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VC-backed Astralis to make history as the first public esports team

Denmark’s Astralis Group has become the first esports team franchise to go public.

Denmark’s Astralis Group is set to become the first esports team franchise to go public. The IPO comprised the group’s three brands: Astralis, Origen and Future FC. The offering closed on November 29 and was oversubscribed with orders in excess of 222 million Danish kroner (around $33 million). Astralis offered 16.76 million shares priced at 8.95 kroner apiece, resulting in gross proceeds of 150 million kroner. It will start trading on the Nasdaq First North Growth Market Denmark on December 9.

Astralis launched in 2016, and in the same year was backed by Copenhagen-based Heartcore Capital (fka Sunstone Technology). The company’s eponymous team is recognized as a leading esports team, winning millions of dollars in prize money playing multiplayer first-person shooter game “Counter Strike: Global Offensive.” The group has sponsorship deals with the likes of Audi and Logitech.

The listing represents a watershed moment for a vertical that is still nascent but growing fast. For its part, Astralis estimates the number of esports viewers around the globe will reach 443 million by the end of this year and 595 million in 2022. Astralis also expects the billion-dollar esports market to grow 20% per annum.

The IPO comes at the end of a busy year of VC activity for the sector. So far in 2019, esports companies in Europe have raised around $102 million across 35 VC deals, according to the PitchBook Platform. While the total thus far falls short of the nearly $119 million raised in 2018, it’s a record year for number of deals on the continent. Deal count has also hit a record high globally, with roughly $757 million funneled into 130 deals so far this year, also per PitchBook data.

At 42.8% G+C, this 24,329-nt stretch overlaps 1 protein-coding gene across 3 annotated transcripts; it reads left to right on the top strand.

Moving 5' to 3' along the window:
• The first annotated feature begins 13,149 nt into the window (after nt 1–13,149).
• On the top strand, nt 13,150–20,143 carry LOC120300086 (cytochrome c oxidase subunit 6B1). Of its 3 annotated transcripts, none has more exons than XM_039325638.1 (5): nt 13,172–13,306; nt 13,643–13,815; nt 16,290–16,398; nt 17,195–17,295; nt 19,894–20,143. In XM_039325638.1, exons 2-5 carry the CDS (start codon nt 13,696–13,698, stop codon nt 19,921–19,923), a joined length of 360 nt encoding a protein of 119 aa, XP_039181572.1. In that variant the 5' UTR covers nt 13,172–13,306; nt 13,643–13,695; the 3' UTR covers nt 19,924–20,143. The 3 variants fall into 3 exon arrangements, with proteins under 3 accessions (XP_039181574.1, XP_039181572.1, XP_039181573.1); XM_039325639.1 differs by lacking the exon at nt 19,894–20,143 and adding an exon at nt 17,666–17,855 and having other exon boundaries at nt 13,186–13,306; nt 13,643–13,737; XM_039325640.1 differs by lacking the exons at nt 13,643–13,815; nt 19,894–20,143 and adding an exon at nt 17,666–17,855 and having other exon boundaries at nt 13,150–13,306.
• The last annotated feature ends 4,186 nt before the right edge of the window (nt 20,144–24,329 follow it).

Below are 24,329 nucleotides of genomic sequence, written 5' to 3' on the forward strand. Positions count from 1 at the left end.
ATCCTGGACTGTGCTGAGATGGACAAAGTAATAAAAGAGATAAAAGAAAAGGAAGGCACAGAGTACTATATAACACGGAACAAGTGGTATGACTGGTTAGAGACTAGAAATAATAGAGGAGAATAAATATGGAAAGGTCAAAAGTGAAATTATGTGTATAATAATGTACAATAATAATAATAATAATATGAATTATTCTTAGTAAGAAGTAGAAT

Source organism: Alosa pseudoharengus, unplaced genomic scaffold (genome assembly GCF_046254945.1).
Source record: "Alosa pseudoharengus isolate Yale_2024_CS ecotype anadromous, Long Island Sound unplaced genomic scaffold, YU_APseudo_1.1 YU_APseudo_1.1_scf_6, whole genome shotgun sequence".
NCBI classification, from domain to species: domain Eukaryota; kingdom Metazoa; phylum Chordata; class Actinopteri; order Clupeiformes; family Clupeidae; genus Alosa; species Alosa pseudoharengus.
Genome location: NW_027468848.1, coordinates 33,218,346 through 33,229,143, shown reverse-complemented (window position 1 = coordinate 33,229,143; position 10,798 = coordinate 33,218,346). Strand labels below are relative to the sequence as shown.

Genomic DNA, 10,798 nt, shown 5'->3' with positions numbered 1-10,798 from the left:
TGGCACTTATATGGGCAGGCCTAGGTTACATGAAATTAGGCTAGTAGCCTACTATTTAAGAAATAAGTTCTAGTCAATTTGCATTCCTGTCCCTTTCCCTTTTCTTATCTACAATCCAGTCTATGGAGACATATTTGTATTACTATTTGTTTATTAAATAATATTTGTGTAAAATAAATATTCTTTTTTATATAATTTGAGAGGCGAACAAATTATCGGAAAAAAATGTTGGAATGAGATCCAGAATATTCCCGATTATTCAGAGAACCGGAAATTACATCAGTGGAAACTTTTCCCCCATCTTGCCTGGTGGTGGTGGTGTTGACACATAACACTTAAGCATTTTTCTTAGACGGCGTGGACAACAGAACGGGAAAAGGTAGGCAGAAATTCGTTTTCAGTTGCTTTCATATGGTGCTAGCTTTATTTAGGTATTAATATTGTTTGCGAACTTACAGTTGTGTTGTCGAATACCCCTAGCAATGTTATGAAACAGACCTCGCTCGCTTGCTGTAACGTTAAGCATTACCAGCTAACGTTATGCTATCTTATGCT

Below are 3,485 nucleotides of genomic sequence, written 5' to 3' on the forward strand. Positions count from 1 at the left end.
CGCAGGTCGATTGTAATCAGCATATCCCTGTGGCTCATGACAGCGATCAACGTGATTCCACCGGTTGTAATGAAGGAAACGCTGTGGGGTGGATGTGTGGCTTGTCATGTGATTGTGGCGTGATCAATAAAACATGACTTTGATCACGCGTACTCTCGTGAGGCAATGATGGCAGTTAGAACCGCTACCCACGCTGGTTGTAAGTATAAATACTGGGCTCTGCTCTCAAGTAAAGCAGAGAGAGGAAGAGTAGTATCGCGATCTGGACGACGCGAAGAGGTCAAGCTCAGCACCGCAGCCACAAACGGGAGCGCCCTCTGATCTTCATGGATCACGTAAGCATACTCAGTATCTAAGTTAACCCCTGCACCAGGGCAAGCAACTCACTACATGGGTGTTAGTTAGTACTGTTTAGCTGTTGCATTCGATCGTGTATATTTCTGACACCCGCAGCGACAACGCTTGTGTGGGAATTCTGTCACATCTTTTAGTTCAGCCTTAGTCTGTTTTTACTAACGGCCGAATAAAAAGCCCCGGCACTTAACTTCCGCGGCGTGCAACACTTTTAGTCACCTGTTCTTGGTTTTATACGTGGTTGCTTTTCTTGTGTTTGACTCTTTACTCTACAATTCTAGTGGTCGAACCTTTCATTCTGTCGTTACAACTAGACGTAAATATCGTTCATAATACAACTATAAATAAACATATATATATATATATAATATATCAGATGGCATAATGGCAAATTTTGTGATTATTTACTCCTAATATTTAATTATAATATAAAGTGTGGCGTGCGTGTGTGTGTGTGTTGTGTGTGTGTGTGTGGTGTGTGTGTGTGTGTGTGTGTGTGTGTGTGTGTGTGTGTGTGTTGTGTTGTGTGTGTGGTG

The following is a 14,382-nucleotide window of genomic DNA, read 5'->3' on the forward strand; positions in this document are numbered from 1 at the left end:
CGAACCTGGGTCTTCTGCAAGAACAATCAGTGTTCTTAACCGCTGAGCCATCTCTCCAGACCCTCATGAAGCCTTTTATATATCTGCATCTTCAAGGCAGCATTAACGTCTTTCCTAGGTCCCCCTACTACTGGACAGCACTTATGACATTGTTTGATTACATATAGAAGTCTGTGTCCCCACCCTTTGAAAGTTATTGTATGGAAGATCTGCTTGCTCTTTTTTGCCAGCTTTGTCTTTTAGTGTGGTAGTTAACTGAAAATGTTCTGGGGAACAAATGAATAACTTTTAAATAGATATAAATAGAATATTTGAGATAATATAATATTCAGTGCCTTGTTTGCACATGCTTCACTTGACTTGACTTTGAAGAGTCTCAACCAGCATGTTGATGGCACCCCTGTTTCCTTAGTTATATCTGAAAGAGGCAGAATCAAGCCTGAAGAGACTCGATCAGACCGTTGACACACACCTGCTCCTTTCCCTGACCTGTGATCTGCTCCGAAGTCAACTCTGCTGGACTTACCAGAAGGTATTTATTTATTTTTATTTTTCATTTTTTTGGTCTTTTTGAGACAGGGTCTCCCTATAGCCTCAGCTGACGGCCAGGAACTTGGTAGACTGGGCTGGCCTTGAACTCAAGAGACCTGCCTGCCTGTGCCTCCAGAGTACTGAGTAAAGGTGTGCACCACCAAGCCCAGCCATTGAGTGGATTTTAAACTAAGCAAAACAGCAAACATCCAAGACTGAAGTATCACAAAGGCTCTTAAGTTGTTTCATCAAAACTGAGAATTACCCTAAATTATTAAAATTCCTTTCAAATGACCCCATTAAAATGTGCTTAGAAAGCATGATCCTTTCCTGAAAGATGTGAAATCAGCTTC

“I think it’s great to see more sports companies finding their way on the public markets,” said Jens Hilgers, Berlin-based founding partner of Bitkraft Esports Ventures and one of the first investors to focus exclusively on the vertical. “It helps us to find additional validation for the business model. For the industry to see such an asset class being traded on a daily basis on the public markets is certainly very helpful for the esports industry.”

Sport parallels

Hilgers, whose firm has made over 35 esports investments, notes that while parallels can be drawn between investment in traditional sports teams and esports teams, there are also some fundamental differences.

Esports games, unlike traditional sports, are owned by companies. Furthermore, the vertical spans more diverse areas such as game development, making it more akin to a tech investment—and potentially creating opportunities for increased revenue.

Like traditional sports, Astralis’ ongoing success will likely be tied to team performance, meaning, if a team has a bad season, so could the company. This risk is arguably greater in esports where the teams are smaller.

“I think we all are curious to see whether sports, and to that extent also esports teams, should fundamentally be searching for public listings,” added Hilgers. “Is that company type specifically good to be on the stock markets? That’s an entirely different question. I don’t have the answer to that today. The history of traditional sports has not necessarily proven that it is.”
Featured image via Andrew Gardecki/CC BY-NC-ND 2.0

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